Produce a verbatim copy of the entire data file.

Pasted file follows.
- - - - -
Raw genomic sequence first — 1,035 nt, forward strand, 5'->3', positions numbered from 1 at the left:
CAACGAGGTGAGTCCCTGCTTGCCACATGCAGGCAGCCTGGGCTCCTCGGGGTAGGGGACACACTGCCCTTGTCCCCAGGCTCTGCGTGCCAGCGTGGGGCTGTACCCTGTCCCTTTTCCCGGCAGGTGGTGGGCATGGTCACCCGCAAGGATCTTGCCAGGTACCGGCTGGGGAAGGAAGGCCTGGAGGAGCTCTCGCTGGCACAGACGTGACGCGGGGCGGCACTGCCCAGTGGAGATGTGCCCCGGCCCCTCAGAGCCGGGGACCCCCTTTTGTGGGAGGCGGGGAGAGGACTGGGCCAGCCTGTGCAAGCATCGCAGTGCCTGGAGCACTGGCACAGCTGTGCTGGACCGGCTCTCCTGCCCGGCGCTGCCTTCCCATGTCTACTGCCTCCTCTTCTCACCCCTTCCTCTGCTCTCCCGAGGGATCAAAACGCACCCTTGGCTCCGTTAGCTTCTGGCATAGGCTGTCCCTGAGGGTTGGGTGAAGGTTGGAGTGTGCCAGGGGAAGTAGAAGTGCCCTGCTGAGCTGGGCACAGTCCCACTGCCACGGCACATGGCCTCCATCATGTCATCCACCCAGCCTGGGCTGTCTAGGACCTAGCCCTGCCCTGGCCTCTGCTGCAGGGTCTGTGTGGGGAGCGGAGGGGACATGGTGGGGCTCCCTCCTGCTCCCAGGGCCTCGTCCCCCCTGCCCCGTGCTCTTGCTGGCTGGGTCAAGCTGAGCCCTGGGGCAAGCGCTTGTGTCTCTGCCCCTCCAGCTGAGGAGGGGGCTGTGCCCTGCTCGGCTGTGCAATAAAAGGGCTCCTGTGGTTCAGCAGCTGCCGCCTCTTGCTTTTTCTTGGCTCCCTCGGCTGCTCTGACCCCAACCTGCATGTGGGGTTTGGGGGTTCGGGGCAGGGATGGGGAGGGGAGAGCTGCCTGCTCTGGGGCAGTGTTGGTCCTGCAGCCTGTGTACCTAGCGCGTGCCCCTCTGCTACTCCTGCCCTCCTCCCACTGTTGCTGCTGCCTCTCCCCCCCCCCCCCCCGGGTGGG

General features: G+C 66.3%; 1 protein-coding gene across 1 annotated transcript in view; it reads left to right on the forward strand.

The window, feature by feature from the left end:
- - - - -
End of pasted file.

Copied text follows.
Raw genomic sequence first — 1,035 nt, forward strand, 5'->3', positions numbered from 1 at the left:
CAACGAGGTGAGTCCCTGCTTGCCACATGCAGGCAGCCTGGGCTCCTCGGGGTAGGGGACACACTGCCCTTGTCCCCAGGCTCTGCGTGCCAGCGTGGGGCTGTACCCTGTCCCTTTTCCCGGCAGGTGGTGGGCATGGTCACCCGCAAGGATCTTGCCAGGTACCGGCTGGGGAAGGAAGGCCTGGAGGAGCTCTCGCTGGCACAGACGTGACGCGGGGCGGCACTGCCCAGTGGAGATGTGCCCCGGCCCCTCAGAGCCGGGGACCCCCTTTTGTGGGAGGCGGGGAGAGGACTGGGCCAGCCTGTGCAAGCATCGCAGTGCCTGGAGCACTGGCACAGCTGTGCTGGACCGGCTCTCCTGCCCGGCGCTGCCTTCCCATGTCTACTGCCTCCTCTTCTCACCCCTTCCTCTGCTCTCCCGAGGGATCAAAACGCACCCTTGGCTCCGTTAGCTTCTGGCATAGGCTGTCCCTGAGGGTTGGGTGAAGGTTGGAGTGTGCCAGGGGAAGTAGAAGTGCCCTGCTGAGCTGGGCACAGTCCCACTGCCACGGCACATGGCCTCCATCATGTCATCCACCCAGCCTGGGCTGTCTAGGACCTAGCCCTGCCCTGGCCTCTGCTGCAGGGTCTGTGTGGGGAGCGGAGGGGACATGGTGGGGCTCCCTCCTGCTCCCAGGGCCTCGTCCCCCCTGCCCCGTGCTCTTGCTGGCTGGGTCAAGCTGAGCCCTGGGGCAAGCGCTTGTGTCTCTGCCCCTCCAGCTGAGGAGGGGGCTGTGCCCTGCTCGGCTGTGCAATAAAAGGGCTCCTGTGGTTCAGCAGCTGCCGCCTCTTGCTTTTTCTTGGCTCCCTCGGCTGCTCTGACCCCAACCTGCATGTGGGGTTTGGGGGTTCGGGGCAGGGATGGGGAGGGGAGAGCTGCCTGCTCTGGGGCAGTGTTGGTCCTGCAGCCTGTGTACCTAGCGCGTGCCCCTCTGCTACTCCTGCCCTCCTCCCACTGTTGCTGCTGCCTCTCCCCCCCCCCCCCCCGGGTGGG

General features: G+C 66.3%; 1 protein-coding gene across 1 annotated transcript in view; it reads left to right on the forward strand.

The window, feature by feature from the left end: